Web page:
The Ohio Department of Health (ODH) issued a simplified health order last week to streamline previous orders of infection prevention.
“Our understanding of this virus and how it spreads is much more advanced than it was when we first learned about coronavirus in early 2020,” said Gov. Mike DeWine. “As we move to begin a new chapter in our fight against the pandemic, where more and more Ohioans are being vaccinated, this new order will focus on our best defense measures against Covid-19, such as wearing a mask, social distancing, limiting large gatherings, being outside, and practicing good hand hygiene.”
Local health departments coordinate school vaccinations
Ohio’s local health departments and vaccine providers that are offering the Pfizer vaccine have been asked to coordinate with local high schools to offer vaccinations to high school students who are 16 years or older. Pfizer is the only vaccine that is currently approved for children as young as 16.
This announcement followed last week’s announcement that vaccination clinics will be offered at all higher education campuses in the coming weeks.
As with Ohio colleges, by taking vaccines to schools the state will increase the percentage of people in this age group who choose to get vaccinated, said officials.
Ohio Covid-19 cases moving in wrong direction
Last week was the second in a row where the cases per 100,000 people have gone up by more than 10. Three weeks ago, Ohio’s cases per 100,000 people were 146.9. As of last Thursday, cases per 100,000 people is at 183.7.
“We are moving in the wrong direction from our statewide goal of 50 cases per 100,000 people,” said Gov. DeWine. “We are not seeing the runaway case growth we saw during the fall yet, so we can still turn this around if more people continue to get vaccinated and we continue to mask and social distance.”
The increases in case rates were reflected in the Ohio Public Health Advisory System map. New health data compiled by the Ohio Department of Health show case increases in 53 counties over the past week.
Level changes include:
- Franklin County moved to the watch list following sustained increases in cases and in COVID-related healthcare use including emergency department and outpatient visits and hospitalizations for COVID-19.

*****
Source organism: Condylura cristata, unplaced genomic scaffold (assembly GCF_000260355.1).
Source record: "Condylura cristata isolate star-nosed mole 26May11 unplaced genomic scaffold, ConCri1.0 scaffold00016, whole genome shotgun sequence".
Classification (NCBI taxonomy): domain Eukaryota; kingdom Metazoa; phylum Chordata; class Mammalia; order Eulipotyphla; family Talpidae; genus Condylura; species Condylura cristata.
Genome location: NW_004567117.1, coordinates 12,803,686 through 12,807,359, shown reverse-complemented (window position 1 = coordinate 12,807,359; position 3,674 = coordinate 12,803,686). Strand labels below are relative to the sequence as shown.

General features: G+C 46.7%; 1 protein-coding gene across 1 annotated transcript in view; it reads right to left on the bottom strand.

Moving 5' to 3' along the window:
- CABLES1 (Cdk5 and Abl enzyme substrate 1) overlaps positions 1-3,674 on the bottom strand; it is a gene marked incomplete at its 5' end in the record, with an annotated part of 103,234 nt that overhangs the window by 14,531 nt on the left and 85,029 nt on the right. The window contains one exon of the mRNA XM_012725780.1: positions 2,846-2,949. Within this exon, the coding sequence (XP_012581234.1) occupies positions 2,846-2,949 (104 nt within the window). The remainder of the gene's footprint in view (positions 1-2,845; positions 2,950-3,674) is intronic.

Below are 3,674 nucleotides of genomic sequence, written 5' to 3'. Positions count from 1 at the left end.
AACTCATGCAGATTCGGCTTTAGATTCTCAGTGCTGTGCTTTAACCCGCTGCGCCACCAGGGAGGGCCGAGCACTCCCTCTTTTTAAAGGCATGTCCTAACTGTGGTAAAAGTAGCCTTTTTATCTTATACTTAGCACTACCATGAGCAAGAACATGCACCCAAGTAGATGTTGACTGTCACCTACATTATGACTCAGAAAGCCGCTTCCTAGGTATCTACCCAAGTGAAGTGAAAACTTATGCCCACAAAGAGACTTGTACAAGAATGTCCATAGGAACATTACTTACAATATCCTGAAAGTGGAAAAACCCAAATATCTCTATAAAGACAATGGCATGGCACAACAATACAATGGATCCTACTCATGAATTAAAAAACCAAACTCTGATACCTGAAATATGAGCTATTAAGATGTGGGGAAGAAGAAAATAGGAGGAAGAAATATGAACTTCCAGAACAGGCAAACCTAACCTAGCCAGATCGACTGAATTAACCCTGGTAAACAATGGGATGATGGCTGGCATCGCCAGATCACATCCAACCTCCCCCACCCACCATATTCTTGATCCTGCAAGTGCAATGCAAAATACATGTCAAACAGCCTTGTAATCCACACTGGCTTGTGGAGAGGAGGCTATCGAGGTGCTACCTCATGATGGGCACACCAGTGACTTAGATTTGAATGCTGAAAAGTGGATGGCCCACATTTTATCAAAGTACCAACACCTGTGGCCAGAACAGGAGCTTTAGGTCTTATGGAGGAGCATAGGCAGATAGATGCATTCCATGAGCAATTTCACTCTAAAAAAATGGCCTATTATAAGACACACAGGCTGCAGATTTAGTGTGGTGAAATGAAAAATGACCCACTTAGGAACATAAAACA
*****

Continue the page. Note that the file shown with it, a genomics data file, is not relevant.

- Putnam County moved from orange to red.
- Carroll, Mercer, and Morgan counties moved from yellow to orange.
- Brown and Noble counties dropped from orange to yellow.
According to Dr. Bruce Vanderhoff, chief medical officer at the Ohio Department of Health, Ohio and the nation are enduring another wave of Covid-19 due to variants of the original virus that are more contagious and more deadly. Variant counts in Ohio jumped from 92 on March 12 to 797 on last week, a doubling time of about every 9 to 10 days.
Multisystem Inflamatory syndrome affects kids
Although COVID-19 has historically affected older Ohioans, children are not immune to getting sick with coronavirus, and in some rare cases, kids can develop multisystem inflammatory syndrome. Since the start of the pandemic, 166 children have been treated for this syndrome.
According to Dr. Dustin Fleck, chief of rheumatology at Dayton Children’s Hospital, this syndrome is unique because it is not associated with an active COVID-19 infection. Rather, symptoms usually develop 2-4 weeks after a child has a symptomatic or asymptomatic Covid-19 infection.
The syndrome is characterized by fever and inflammation throughout the body, specifically targeting the heart. The syndrome can also target the gastrointestinal system, liver, lungs, kidneys, and brain. Parents should look for symptoms of abdominal pain, vomiting, diarrhea, rash, swelling of hands and feet, and redness of eyes.